• You should avoid using the eye wash if you have sores or open wounds in or around the eyes.
  • Never use an eye wash that is either cloudy or past its expiration date.

Using an Eyedropper

Some boric acid eye washes come with an eyedropper. Here are the steps for using these products:

  1. Open the eye dropper bottle.
  2. Tilt your head back and tug the lower eyelid gently downward.
  3. Position the dropper over your eyeball without touching it.
  4. Apply only the number of drops recommended.
  5. Close your eyelid to draw the liquid over the eyeball surface.
  6. Blot any excess fluid from around your eye.
  7. Repeat with the other eye, if needed.
  8. Rinse the cap with water and replace it tightly.

Using an Eye Cup

Boric eye washes can also come with an eye cup instead of a dropper. Here are the steps for using them:

  1. Open the bottle.
  2. Pour as much eyewash into the cup as is recommended.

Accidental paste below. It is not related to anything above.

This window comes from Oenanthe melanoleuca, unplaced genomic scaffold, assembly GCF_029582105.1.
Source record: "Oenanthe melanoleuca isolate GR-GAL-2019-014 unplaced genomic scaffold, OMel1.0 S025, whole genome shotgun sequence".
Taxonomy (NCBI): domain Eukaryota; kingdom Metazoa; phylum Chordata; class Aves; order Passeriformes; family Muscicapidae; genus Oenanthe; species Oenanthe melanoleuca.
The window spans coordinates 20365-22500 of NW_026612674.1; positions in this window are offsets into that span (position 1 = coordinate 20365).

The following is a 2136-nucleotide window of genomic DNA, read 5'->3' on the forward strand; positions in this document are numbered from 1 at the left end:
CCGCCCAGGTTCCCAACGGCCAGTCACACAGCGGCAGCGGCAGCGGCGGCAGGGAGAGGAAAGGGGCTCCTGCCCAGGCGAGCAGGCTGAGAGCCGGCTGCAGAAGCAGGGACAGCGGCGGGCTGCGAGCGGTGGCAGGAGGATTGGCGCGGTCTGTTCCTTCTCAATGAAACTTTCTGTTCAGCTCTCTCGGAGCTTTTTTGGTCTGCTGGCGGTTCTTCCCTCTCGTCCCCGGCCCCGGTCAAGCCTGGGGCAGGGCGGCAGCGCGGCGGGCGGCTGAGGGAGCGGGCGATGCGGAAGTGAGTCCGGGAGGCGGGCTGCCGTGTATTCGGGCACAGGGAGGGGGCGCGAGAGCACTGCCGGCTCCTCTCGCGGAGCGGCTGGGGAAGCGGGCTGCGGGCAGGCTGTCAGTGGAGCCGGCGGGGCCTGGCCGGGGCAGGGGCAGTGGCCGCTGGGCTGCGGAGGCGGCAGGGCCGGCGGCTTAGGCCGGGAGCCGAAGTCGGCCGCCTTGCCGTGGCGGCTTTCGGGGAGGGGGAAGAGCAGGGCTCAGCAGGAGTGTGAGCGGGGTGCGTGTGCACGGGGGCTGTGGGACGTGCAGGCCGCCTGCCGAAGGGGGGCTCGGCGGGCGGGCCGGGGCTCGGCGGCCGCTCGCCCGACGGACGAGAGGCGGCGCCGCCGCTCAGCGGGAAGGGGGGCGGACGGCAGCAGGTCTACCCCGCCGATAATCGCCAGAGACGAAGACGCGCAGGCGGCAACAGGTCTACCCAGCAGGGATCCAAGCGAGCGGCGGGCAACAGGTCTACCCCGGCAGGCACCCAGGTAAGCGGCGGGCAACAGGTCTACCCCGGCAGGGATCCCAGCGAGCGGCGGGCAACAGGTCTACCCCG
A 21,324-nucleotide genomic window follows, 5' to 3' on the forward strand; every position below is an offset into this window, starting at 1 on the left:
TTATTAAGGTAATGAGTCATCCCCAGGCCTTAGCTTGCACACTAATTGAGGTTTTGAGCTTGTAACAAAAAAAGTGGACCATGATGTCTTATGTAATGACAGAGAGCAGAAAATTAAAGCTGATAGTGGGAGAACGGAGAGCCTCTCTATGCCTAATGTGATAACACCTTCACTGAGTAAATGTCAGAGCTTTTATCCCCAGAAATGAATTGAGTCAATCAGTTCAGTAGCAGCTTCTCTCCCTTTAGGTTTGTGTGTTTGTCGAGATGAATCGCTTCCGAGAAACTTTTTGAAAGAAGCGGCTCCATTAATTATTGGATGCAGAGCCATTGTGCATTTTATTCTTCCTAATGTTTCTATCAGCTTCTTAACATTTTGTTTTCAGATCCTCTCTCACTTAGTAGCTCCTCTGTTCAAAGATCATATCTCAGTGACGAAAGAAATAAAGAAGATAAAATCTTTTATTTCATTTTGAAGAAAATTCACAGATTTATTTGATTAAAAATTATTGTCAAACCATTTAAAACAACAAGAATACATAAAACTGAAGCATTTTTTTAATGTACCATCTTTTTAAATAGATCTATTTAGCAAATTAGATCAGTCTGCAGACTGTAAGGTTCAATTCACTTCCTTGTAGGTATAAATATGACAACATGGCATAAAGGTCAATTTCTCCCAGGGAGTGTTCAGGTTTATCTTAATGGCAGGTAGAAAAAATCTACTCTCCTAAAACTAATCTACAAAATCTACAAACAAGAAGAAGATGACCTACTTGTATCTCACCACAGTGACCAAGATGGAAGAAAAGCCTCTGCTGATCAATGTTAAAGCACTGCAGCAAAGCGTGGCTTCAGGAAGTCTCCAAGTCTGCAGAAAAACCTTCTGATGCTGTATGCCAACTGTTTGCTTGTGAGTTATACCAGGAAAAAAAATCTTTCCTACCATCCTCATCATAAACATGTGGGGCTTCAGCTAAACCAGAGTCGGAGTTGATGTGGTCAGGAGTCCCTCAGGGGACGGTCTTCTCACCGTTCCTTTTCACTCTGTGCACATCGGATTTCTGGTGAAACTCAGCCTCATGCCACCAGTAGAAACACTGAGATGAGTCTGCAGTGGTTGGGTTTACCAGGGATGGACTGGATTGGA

3. Tilt your head forward over the kitchen sink.
  4. Place the cup firmly around the eye.
  5. Tilt your head back and open the eye.
  6. Move your eyeball around so that it is fully immersed in the fluid.
  7. Tilt your head forward.
  8. Pour the contents of the cup down the drain.
  9. Repeat with the other eye, if needed.
  10. Rinse the cap with water and replace it tightly.

It's best to use a disposable eyecup, but you can reuse a cup if you wash it thoroughly with hot water and soap. Just avoid touching the rim or inside of the cup with your fingers.

Boric Acid Eye Wash Side Effects

Boric acid eye drops are considered safe if used as directed. Some people may feel a slight tingling sensation or brief blurriness after using the eye wash. Any side effects of boric acid eye washes are usually mild and go away within a few seconds or minutes.

Stop using a boric acid eye wash and call your provider if the side effects don't get better or you have serious side effects like: